Friday, January 22, 2010

The Mandarins by Simone de Beauvoir

Book Review
Rating 6 out of 10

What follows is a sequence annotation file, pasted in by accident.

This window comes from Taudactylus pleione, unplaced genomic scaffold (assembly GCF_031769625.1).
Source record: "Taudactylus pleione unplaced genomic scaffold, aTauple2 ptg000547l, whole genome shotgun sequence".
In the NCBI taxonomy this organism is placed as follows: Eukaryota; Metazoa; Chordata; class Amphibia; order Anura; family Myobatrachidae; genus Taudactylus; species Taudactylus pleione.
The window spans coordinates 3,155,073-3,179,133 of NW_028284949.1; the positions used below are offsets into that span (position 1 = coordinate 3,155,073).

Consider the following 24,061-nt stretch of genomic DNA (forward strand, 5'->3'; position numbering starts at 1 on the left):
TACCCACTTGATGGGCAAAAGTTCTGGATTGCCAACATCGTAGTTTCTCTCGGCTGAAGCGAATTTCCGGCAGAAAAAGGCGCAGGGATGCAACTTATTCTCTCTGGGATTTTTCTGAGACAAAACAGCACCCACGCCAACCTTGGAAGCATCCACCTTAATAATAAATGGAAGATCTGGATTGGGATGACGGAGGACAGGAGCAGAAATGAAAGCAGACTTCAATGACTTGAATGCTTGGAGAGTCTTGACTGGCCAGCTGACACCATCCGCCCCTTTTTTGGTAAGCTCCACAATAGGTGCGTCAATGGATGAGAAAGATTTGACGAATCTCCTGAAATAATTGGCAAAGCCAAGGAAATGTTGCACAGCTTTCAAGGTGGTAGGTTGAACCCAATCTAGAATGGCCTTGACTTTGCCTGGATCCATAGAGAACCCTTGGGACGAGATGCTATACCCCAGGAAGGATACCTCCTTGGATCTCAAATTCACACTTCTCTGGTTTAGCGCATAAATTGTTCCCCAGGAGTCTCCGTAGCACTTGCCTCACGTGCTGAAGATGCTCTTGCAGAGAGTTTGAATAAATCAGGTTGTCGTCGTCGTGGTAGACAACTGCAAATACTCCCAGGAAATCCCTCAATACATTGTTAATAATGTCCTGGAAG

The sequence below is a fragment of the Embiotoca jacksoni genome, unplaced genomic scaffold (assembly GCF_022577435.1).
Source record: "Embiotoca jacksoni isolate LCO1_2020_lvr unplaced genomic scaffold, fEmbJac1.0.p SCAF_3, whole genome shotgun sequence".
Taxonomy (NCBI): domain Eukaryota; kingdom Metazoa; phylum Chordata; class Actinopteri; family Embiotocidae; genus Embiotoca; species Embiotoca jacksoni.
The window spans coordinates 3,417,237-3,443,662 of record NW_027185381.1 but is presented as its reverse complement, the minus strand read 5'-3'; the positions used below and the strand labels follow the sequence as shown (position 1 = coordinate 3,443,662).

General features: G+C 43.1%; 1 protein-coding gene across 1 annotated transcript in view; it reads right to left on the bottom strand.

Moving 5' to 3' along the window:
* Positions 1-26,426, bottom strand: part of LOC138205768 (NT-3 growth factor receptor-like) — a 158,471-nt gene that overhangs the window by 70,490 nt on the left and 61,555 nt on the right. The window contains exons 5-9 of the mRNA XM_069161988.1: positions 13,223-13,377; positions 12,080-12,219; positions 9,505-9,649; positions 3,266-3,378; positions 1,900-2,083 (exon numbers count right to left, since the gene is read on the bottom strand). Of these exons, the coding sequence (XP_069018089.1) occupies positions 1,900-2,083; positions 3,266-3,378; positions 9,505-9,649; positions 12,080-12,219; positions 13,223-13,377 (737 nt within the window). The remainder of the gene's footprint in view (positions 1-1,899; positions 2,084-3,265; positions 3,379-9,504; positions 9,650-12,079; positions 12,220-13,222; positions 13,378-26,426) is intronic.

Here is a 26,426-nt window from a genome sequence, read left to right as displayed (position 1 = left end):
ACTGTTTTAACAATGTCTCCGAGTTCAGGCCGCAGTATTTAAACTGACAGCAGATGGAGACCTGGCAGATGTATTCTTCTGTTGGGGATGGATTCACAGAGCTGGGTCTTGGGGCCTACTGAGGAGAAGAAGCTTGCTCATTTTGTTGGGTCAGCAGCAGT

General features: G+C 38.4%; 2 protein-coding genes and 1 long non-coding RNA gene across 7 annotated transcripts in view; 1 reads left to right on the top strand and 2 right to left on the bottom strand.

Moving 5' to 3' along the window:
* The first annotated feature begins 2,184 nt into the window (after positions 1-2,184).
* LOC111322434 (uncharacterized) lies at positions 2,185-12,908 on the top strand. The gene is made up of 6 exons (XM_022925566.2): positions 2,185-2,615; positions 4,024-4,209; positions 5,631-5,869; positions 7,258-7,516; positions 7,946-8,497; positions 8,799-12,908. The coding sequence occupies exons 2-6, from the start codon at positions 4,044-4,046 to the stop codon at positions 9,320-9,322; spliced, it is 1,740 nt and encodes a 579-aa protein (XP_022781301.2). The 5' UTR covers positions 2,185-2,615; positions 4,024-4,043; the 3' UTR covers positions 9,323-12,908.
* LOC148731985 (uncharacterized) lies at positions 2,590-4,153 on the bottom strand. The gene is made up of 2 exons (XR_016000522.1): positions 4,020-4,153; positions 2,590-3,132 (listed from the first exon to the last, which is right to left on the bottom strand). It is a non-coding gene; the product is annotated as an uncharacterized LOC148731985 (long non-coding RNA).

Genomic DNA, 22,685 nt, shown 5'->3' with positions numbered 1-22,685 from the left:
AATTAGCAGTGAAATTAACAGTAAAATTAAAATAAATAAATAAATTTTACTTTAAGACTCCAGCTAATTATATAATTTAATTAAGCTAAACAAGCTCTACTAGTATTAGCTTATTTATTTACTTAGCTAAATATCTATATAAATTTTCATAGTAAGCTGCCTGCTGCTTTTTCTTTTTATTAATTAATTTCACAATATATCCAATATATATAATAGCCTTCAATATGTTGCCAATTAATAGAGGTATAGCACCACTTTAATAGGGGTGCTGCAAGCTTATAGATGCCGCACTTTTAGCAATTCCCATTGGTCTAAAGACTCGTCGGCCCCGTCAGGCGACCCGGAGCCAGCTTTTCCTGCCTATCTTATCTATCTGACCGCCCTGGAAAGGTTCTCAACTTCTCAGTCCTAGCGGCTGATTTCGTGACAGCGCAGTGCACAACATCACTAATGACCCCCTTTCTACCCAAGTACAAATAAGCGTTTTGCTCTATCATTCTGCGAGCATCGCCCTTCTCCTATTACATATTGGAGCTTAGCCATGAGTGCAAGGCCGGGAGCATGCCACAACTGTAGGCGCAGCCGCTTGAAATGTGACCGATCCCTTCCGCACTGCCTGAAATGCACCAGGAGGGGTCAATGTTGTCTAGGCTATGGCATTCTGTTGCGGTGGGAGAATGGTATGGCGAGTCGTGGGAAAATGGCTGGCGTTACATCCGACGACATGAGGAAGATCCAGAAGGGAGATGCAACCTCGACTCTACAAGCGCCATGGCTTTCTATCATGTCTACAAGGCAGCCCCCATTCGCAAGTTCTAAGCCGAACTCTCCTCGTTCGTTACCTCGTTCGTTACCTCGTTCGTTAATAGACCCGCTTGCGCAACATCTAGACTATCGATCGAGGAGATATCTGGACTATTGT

I have read a part of The Mandarins by Simone de Beauvoir. The version I am reading is in 3 parts, and I read the first part which has the subtitle: Anne. The Mandarins is a roman-à-clef which describes the intellectual left-wing millieu in post WW2 Paris. The central character of the account is "Henri" which is considered to be Albert Camus. It's interesting to see the left-wing movement at this place and time. All the people in the millieu continously suffer bad conscience because many of their political friends died in the resistance and in concentration camps inflicted by the Nazis and Fascists during WW2, so they feel somehow guilty about still being alive. Henri is the editor of a small newspaper L'espoir (The Hope), but it's difficult for him to stay independent, he needs money for the newspaper to survive. They are several parties who are willing to support him, like the communists or SRL (a liberal, non-Communist political group), but they all want to suppress the independance of L'espoir. Also American agents contact Henri offering him support, but on the condition that he must not write critical about the Portuguese dictator Salazar, because the Americans are negotiating army bases on the Azores with Portugal. Henri is a person asking questions and as he says himself in the novel: That if you continue asking questions the meaningnessless of life eventually stares you in the head. So the great void is lurking all the time in Henri's life. The book somewhat describes a male chauvinsistic millieau. The womans in the book mostly play the role of lovers to often infidel men. Often a young womans insight into the political intellectual affairs of the men goes through the bed. One gets a sense of a young Simone de Beauvoir sitting on the lap of these older intellectual men taking notes for her novel. It's quite interesting to witness the intellectual left-wing at this place and time. The people are quite earnest about their political aims, they see it as a struggle for life and death about the future of the world. The men also feel insulted in their France national pride. During WW2 they had envisioned themselves in a postwar world forming the new world, but then they come to learn that France is just a little part of Europe having little to say to the greater powers of the world like USA and USSR. It's intesting to see the development of movements in history. The socialism somewhat started with philosophers like Marx in the mid 19th century. In the mid 20th century people are still very earnest about their cause. And then you look at left-wing today in Europe, which is a middle-class phenomena, using some of the same phraseology but actually only feeling contempt towards the lower classes of society.

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